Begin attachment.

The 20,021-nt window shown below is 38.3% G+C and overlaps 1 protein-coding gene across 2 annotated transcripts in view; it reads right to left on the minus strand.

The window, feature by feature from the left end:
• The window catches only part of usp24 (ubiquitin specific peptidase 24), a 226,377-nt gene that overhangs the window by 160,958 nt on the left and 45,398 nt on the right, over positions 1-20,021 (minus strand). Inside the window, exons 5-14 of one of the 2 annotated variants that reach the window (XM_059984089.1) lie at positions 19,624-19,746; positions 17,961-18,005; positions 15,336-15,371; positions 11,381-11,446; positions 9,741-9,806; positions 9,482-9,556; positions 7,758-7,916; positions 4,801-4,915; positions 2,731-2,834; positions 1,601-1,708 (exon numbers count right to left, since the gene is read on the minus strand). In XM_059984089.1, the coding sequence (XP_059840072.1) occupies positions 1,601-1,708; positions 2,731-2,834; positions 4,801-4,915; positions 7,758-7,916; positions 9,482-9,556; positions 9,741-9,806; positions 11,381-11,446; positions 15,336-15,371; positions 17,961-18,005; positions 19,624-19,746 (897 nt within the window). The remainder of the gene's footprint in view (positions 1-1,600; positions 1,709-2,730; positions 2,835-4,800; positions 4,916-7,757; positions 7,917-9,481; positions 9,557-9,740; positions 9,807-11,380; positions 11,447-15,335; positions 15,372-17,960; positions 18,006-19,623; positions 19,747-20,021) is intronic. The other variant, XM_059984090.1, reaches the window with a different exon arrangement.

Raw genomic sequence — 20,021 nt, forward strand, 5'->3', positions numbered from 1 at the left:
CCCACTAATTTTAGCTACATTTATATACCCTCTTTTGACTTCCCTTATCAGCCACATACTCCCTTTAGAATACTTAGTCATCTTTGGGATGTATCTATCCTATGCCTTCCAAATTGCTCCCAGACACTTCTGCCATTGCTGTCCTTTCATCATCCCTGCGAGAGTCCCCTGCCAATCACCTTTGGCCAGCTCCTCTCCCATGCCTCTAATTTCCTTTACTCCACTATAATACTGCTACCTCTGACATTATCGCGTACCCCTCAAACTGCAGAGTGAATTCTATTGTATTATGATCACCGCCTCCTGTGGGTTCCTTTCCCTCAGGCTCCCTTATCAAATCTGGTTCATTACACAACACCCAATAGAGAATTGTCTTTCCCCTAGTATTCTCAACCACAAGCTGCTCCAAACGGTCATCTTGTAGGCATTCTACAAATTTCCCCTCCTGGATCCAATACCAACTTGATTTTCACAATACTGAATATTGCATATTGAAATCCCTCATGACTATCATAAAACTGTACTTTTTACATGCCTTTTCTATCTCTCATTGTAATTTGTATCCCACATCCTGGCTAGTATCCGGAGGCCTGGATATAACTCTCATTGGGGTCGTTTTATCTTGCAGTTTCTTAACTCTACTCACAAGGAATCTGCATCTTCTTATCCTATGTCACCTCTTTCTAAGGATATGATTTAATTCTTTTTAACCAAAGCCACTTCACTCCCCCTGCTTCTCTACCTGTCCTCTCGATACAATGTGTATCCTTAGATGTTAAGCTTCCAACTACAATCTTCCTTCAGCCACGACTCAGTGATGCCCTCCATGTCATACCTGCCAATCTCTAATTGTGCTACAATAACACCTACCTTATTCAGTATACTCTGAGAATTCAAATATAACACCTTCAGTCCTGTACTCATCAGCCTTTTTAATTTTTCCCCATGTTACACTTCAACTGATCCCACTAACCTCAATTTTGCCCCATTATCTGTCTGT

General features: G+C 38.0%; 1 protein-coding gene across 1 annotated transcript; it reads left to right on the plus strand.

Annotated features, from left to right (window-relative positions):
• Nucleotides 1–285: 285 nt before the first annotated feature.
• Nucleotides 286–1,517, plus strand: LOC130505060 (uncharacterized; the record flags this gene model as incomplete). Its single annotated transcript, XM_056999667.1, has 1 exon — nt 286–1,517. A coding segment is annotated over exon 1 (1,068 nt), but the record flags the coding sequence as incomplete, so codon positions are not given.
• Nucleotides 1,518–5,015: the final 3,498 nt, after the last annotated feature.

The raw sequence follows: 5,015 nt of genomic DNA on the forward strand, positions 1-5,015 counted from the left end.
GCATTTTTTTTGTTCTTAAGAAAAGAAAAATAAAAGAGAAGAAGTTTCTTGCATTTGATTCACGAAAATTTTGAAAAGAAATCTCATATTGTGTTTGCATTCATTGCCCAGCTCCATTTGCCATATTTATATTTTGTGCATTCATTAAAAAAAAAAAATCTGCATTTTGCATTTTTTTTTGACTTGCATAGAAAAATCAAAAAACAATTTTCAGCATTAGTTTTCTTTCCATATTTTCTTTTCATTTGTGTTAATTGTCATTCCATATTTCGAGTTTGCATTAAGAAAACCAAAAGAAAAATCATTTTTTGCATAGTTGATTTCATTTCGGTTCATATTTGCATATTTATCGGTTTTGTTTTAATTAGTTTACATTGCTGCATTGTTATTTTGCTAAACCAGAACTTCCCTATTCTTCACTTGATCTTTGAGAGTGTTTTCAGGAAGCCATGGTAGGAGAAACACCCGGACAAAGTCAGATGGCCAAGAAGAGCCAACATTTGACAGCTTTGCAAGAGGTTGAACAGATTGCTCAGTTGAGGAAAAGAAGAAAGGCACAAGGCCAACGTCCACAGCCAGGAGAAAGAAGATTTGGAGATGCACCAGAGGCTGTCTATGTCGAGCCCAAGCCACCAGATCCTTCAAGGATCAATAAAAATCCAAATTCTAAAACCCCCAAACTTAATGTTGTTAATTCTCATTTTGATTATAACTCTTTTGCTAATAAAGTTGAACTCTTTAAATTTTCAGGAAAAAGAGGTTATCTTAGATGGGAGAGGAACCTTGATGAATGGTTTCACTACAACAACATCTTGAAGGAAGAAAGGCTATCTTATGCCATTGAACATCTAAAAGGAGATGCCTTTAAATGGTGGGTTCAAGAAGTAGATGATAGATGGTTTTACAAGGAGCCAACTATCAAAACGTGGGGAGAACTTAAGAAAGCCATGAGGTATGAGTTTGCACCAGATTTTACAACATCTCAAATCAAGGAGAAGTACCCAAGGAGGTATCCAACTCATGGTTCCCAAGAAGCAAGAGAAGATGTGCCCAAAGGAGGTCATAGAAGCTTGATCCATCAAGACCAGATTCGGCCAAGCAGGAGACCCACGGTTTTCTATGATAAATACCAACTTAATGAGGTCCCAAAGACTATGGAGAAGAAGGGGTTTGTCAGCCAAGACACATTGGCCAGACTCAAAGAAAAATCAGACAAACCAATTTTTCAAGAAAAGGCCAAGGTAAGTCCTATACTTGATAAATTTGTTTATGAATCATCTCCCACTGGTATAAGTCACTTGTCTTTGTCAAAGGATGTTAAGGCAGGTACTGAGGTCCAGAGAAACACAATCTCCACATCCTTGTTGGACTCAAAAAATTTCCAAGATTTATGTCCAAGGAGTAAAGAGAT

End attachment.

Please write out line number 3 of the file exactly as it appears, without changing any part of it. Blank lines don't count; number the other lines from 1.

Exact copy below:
• The window catches only part of usp24 (ubiquitin specific peptidase 24), a 226,377-nt gene that overhangs the window by 160,958 nt on the left and 45,398 nt on the right, over positions 1-20,021 (minus strand). Inside the window, exons 5-14 of one of the 2 annotated variants that reach the window (XM_059984089.1) lie at positions 19,624-19,746; positions 17,961-18,005; positions 15,336-15,371; positions 11,381-11,446; positions 9,741-9,806; positions 9,482-9,556; positions 7,758-7,916; positions 4,801-4,915; positions 2,731-2,834; positions 1,601-1,708 (exon numbers count right to left, since the gene is read on the minus strand). In XM_059984089.1, the coding sequence (XP_059840072.1) occupies positions 1,601-1,708; positions 2,731-2,834; positions 4,801-4,915; positions 7,758-7,916; positions 9,482-9,556; positions 9,741-9,806; positions 11,381-11,446; positions 15,336-15,371; positions 17,961-18,005; positions 19,624-19,746 (897 nt within the window). The remainder of the gene's footprint in view (positions 1-1,600; positions 1,709-2,730; positions 2,835-4,800; positions 4,916-7,757; positions 7,917-9,481; positions 9,557-9,740; positions 9,807-11,380; positions 11,447-15,335; positions 15,372-17,960; positions 18,006-19,623; positions 19,747-20,021) is intronic. The other variant, XM_059984090.1, reaches the window with a different exon arrangement.